My favorite statement: “I think the dangers of anger is “NO-direction.”
Another good topic. Comment on venting – we should reject public venting while being open to private venting (with a mentor, coach, spouse, etc). Private venting can get the anger out before it spills over onto someone else. Venting is merely a release – and doing so in private with a trusted confidante can actually help guide that anger into something more positive.
I agree. Sometimes you need to sort through what you are really angry about with someone “off stage” so you can think through what you need to do.
I have someone in my life that I blow off steam with. I say things I’d never say anywhere else. Sometimes I need to go around my anger a few times…express it…think about it…express it again. Then I can find a positive direction.
Anger is pure energy that rises in us outside of our design. We don’t plan for it, but we can be ready for it. It doesn’t surprise us, we feel it coming. We need to be ready to channel it – to use it for something positive. Sometimes however, the intensity of it makes that very challenging 🙂
It’s true, we can see it coming. That’s a thought that says, I can take responsibility for my behaviors. Nice add.
I can see how anger can be focussed to get things done. I’m struggling with this line: 4.Venting. Anger is wasted when it’s vented.
Thanks for bringing that up.
What research indicates that is that venting may not be that beneficial. Letting things cool by giving it some time, for example, and then taking action is much more useful.
I don’t know about you but I’ve seem people venting their anger and it usually isn’t pretty or useful. It’s more of, “everyone pay attention to me”
ahhh when you put it that way it makes sense, you are speaking of an uncontrolled and explosive venting session. When I have vented it goes something like this: I cool off and think about how I want to address it and run it by somebody I trust. Perhaps that is not venting, now that I think about it, perhaps it’s more like using someone as a sounding board.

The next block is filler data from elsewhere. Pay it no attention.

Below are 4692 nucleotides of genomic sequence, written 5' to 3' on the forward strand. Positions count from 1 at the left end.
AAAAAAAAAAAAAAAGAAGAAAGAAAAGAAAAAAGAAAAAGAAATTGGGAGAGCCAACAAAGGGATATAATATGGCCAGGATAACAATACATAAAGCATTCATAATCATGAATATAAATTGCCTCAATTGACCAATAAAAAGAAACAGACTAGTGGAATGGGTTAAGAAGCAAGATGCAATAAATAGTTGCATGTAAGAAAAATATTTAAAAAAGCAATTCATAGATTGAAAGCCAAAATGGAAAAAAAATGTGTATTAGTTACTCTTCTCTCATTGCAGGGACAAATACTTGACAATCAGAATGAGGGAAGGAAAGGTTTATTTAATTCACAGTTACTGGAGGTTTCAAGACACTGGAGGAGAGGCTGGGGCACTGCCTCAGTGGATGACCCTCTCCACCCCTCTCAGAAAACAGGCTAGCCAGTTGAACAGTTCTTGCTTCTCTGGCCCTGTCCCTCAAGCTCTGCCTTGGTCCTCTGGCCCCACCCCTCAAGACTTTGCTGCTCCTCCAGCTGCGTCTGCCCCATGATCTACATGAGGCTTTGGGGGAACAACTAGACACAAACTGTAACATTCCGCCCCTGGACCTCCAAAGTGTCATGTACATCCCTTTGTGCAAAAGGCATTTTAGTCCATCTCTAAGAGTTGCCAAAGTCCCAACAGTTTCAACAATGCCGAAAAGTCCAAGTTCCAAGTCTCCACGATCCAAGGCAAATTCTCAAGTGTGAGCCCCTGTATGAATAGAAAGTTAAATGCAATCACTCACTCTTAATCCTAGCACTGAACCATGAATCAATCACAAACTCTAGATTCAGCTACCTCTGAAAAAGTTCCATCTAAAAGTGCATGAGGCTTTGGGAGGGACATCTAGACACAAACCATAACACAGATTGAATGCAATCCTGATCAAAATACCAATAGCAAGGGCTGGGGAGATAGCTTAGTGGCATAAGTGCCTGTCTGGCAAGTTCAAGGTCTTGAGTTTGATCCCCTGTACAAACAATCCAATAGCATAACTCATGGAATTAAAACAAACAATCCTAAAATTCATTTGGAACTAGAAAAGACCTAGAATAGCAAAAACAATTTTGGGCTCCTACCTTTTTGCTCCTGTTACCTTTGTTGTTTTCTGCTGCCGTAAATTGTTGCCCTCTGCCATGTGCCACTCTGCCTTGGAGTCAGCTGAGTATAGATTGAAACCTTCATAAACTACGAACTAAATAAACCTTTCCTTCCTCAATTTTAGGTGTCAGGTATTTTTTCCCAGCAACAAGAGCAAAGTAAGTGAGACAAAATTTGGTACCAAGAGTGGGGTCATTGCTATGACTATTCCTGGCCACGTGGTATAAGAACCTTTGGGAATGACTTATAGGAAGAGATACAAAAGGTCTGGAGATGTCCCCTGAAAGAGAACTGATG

sounds like you are getting the most from anger
We may be playing a game of how we use words, but here goes.. I seldom get angry – here’s why. Anger take me to a place emotionally in which it begins to rule the moment, not the constructive goals of whatever is the root of the tension. In negotiation (something I’ve done a lot in my career) my job is to express and make credible my position, in that context anger — a tactic sometimes used with the trigger term “you’re not being reasonable” – destroys credibility.
Metaphorically I describe it this way “Tom Brady and Dale Earnhart Jr are both accomplished sports stars, but pull either one into the others arena and they are a disaster…” Anger pulls me into an arena I don’t believe I can play/be effective in.
I think you are talking more about expressing anger than feeling it.
I love anger. Or if you prefer, frustration. When I get up in the morning to write, I want to be frustrated about a problem. It sets me free and energizes me.
Passion to make things better couples with anger at something that’s “not right” is an unstoppable combination.